• You may also know that there are many possible mechanisms for injuries. In NaSH hospitals, 26% of hollow-bore needle injuries occur while the needle is being inserted, manipulated or withdrawn from the patient, and the patient moves or jars the device. Some needle injuries occur when accessing intravenous lines, such as giving an IV flush. With needle-free IV systems now available, these injuries should not be occurring. The same applies to recapping injuries. Why do you think people recap needles when it is so dangerous? [NOTE to presenter: Encourage discussion of this subject if time permits] You can see that many injuries in NaSH hospitals occur after use on the patient, such as during clean up, in transit to disposal, and during disposal. An additional 9% of injuries are due to improper disposal or result from leaving a sharp device on a table, stuck in a mattress, on the floor, or some other location. Another 10% of injuries occur when healthcare personnel collide with each other during a procedure. [NOTE to presenter: Encourage discussion of the different injury mechanisms, including some not mentioned here.]
  • Data from the NaSH system show that most sharps injuries from hollow-bore needles are preventable. A majority (64%) of all hollow-bore needle-related injuries can be prevented by using needles only when necessary, using devices with engineered safety features, properly using the safety features on these devices, following proper work practices (such as not recapping used needles), and properly disposing of needles after use.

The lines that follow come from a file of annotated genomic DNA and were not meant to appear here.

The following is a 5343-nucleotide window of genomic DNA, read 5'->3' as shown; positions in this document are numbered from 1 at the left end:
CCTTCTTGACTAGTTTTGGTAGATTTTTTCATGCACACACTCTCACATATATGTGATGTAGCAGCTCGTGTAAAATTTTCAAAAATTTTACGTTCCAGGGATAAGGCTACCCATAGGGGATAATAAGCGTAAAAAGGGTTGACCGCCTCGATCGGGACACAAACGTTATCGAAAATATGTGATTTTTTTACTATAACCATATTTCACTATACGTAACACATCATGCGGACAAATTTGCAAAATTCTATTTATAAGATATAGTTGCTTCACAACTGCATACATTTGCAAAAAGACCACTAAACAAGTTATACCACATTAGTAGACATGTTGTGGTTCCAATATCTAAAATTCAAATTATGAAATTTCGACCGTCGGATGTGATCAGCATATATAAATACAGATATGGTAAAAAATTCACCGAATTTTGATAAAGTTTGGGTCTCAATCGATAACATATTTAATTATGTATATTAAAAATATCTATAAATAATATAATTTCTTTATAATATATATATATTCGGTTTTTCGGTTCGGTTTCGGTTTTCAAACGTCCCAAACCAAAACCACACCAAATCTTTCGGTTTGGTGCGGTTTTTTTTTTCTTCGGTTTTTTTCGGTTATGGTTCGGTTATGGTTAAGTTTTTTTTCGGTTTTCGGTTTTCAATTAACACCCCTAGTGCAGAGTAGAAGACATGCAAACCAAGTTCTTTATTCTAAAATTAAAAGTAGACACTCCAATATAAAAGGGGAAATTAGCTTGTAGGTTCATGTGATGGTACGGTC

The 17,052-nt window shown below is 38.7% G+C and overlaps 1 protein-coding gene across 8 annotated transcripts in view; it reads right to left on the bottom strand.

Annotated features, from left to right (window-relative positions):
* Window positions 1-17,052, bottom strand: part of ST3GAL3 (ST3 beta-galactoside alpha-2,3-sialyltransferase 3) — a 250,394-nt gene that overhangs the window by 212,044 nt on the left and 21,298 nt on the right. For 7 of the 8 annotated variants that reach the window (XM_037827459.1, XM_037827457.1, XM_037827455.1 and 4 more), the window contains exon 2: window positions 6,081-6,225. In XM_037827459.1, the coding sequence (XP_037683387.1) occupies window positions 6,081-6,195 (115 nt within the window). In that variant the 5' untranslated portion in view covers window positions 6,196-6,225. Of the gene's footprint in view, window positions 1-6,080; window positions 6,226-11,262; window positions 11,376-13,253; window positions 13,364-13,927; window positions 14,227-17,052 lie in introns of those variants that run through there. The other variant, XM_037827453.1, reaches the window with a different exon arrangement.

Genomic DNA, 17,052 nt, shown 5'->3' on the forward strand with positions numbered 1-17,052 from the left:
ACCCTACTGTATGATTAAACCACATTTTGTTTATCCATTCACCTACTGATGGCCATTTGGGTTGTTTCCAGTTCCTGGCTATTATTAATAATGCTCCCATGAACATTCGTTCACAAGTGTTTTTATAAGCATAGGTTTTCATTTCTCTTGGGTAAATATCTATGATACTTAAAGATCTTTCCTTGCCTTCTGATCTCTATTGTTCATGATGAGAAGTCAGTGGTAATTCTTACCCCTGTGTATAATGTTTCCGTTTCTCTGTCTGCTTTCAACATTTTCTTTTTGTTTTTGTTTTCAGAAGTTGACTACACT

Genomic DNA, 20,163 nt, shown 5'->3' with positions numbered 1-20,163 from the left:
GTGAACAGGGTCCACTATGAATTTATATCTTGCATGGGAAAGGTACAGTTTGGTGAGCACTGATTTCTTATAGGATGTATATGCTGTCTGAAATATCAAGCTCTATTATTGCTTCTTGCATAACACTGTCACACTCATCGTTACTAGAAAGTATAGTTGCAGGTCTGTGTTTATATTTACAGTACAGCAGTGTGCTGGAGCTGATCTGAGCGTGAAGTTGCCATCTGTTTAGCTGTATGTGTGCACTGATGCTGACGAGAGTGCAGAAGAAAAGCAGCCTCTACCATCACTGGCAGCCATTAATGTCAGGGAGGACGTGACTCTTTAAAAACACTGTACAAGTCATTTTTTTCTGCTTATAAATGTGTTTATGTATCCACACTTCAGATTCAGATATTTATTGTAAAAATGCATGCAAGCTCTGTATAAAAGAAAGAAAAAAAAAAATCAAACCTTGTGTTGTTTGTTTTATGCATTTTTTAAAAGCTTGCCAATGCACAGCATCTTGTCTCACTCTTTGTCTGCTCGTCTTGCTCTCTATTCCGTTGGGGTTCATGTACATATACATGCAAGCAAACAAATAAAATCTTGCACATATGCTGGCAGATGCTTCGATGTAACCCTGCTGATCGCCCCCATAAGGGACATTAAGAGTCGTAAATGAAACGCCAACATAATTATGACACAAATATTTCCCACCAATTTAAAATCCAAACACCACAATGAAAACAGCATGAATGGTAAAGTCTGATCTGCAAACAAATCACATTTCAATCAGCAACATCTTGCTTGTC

• As stated earlier, the first strategy in the hierarchy of sharps injury prevention is to reduce, if not eliminate, the unnecessary use of needles or other sharps objects when appropriate.
  • There are several ways that needle use can be eliminated or reduced. One way is the implementation of needle-free IV delivery systems that do not require, and in some instances, do not permit needle access. The majority (approximately 85%) of US hospitals have eliminated unnecessary use of needles through implementation of these devices. This strategy has largely removed needles attached to IV tubing, such as those for intermittent (piggy-back) infusion and other needles used to connect and access the part of the IV delivery system. Such systems have demonstrated considerable success in reducing IV-related sharps injures.
  • Here are two examples of needle-free IV delivery systems. As you can see all connections are made without the use of needles. Some systems use blunt cannulae (lower right) that enter the system through pre-pierced ports. Still other systems have recessed needles for system connections. [Note to Presenter: Discuss the safer IV delivery system that is used in your facility. When available, include a picture or have samples of the system on display.]
  • Some needle-free systems have been associated with bloodstream infections in patients. Therefore it is important to understand the infection control measures that should be adhered to, particularly the need for aseptic technique, when handling these systems.